Katie Otten broke my heart with her take on Honey.  She is the lone, wholly sympathetic character in the piece.  Her ramrod posture indicates the constant level of tension she lives with and is only able to cope with copious amounts of alcohol.  When she’s blitzed her real personality of a fun-loving, uneducated party girl shines through. Miss Otten’s Honey seems a poor match for her genius husband until the truth of their relationship is revealed.

One of my friends once described watching this show as the verbal equivalent of having the skin flayed off his body.  That seems a rather apt description as the power of Albee’s words combined with a superior cast will take the audience along on a bitter, intense roller coaster ride that will leave you feeling beaten and wearied by the end.  That feeling is further enhanced by the skillful sound effects of Doug Huggins as his noises buoy the show’s most powerful and key moments.  It is not an easy show to watch, but it is enthralling.

Who’s Afraid of Virginia Woolf? continues at the PART through Feb 17.  Showtimes are 7pm Fri-Sat and 2pm on Sundays.  Tickets cost $35 ($30 for seniors (60+) and $25 students.  For tickets, contact the box office at 402-706-0778.  Due to mature themes, the show is not recommended for children.  The PART is located inside of Crossroads Mall next to Target at 7400 Dodge St in Omaha, NE.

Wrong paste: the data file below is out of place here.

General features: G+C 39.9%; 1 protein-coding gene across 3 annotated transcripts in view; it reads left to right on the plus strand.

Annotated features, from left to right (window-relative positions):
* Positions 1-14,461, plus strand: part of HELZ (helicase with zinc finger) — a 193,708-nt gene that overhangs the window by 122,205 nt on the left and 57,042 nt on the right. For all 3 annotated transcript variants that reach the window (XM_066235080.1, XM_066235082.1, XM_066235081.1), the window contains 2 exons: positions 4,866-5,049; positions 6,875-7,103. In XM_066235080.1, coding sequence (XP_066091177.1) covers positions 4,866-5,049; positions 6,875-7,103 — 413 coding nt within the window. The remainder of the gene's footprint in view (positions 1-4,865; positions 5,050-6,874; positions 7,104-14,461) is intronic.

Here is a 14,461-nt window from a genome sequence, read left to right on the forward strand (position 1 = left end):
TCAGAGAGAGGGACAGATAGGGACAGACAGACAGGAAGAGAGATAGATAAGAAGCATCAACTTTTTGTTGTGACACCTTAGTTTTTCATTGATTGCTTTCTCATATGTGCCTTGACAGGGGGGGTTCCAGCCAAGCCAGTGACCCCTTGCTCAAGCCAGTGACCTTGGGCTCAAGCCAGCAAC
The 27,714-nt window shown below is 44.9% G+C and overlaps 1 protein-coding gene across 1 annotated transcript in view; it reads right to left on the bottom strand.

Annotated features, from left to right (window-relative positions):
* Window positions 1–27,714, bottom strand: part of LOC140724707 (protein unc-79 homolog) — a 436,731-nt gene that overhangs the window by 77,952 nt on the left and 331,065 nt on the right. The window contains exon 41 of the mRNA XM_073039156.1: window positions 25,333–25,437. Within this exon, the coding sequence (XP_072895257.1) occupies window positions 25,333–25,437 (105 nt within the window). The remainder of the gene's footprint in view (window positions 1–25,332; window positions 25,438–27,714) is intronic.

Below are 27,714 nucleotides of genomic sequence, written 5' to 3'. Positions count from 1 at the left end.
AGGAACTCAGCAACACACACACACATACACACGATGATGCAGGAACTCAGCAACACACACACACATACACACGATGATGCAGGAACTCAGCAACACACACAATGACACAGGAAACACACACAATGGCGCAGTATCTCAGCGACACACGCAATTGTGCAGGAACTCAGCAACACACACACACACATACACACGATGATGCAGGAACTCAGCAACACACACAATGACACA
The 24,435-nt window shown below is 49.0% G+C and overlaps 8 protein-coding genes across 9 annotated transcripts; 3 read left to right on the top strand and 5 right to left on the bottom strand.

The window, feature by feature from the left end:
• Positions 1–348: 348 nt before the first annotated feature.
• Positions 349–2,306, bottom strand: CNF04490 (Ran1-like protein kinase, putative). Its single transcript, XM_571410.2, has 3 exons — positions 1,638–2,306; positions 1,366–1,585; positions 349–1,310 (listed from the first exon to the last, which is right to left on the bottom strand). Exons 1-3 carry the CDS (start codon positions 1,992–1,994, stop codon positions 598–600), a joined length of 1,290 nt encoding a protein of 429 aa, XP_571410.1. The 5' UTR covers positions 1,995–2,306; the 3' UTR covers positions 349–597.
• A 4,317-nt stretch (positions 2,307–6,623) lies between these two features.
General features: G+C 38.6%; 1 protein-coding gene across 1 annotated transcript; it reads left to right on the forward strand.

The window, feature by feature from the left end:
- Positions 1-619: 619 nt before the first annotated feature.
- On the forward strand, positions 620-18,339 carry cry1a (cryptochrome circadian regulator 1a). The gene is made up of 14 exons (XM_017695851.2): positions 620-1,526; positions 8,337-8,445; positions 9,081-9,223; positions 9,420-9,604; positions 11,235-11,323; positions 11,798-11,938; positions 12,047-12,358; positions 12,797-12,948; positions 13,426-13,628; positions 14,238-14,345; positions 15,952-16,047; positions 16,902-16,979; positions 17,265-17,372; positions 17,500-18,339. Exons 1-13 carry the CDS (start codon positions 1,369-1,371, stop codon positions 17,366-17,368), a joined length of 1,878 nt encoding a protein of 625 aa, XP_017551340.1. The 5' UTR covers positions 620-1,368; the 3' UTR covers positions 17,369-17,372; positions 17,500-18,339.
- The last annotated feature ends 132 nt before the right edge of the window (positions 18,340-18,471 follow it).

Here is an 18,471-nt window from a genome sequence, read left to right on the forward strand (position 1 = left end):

Beware of the Woolf

Two marriages.  One is irrevocably broken and the other should never have been.  One night the two couples trapped in these marriages get together after a faculty party.  The older couple, George & Martha, engage in a war of words that devolves into a hideous game of one-upmanship in which the younger couple, Nick & Honey, become unwilling pawns.  This is Edward Albee’s Who’s Afraid of Virginia Woolf? opening Friday in the Howard Drew Theatre at the Omaha Community Playhouse.

Edward Albee’s ability with the written word is second to none.  His writing is lyrical, almost operatic, as each scene is a movement that slowly builds onto the previous until the work reaches its epic crescendo.  To that end, director Hilary Adams has conducted an absolute masterpiece with this work.  Every nuance is so rich and subtle.  Each discovery is fresh and wonderful.  All the actors are so vibrant and mesmerizing.  Mark my words, this play is going to go down as one of the great classics in the illustrious history of the Playhouse.

Passive-aggression, thy name is George.  Brennan Thomas plays this role in the same fashion a violin virtuoso plays a Stradivarius.  Utilizing a clean, simple delivery, Thomas’ George comes off as a quiet, soft-spoken man.  But this soft-spoken nature barely covers a smoldering cauldron of anger and frustration that peeks out when George lets his emotions get the better of him.

Thomas skillfully and nimbly dances from beat to beat and each comment and revelation from George is extemporaneous and original as a result of Thomas’ fine work.  Thomas’ George is quite smug and smarmy.  He knows a lot of fifty dollar words and fires them like bullets from a gun at whoever raises his ire or simply because he can.  However, he also has an unbelievably fragile ego.  Despite his disdain towards his wife, Martha, her opinion actually means something as he melts down like a child when she presses just the right button.  And, like a child, he decides to retaliate with such games as Get the Guests, Hump the Hostess, and a tragically final endgame in Bringing Up Baby.  The only thing keeping Thomas’ performance from perfection is that he needs to increase his volume.  At some points, he was so whisper quiet that it would have been impossible to hear him if not for his naturally strong and carrying voice.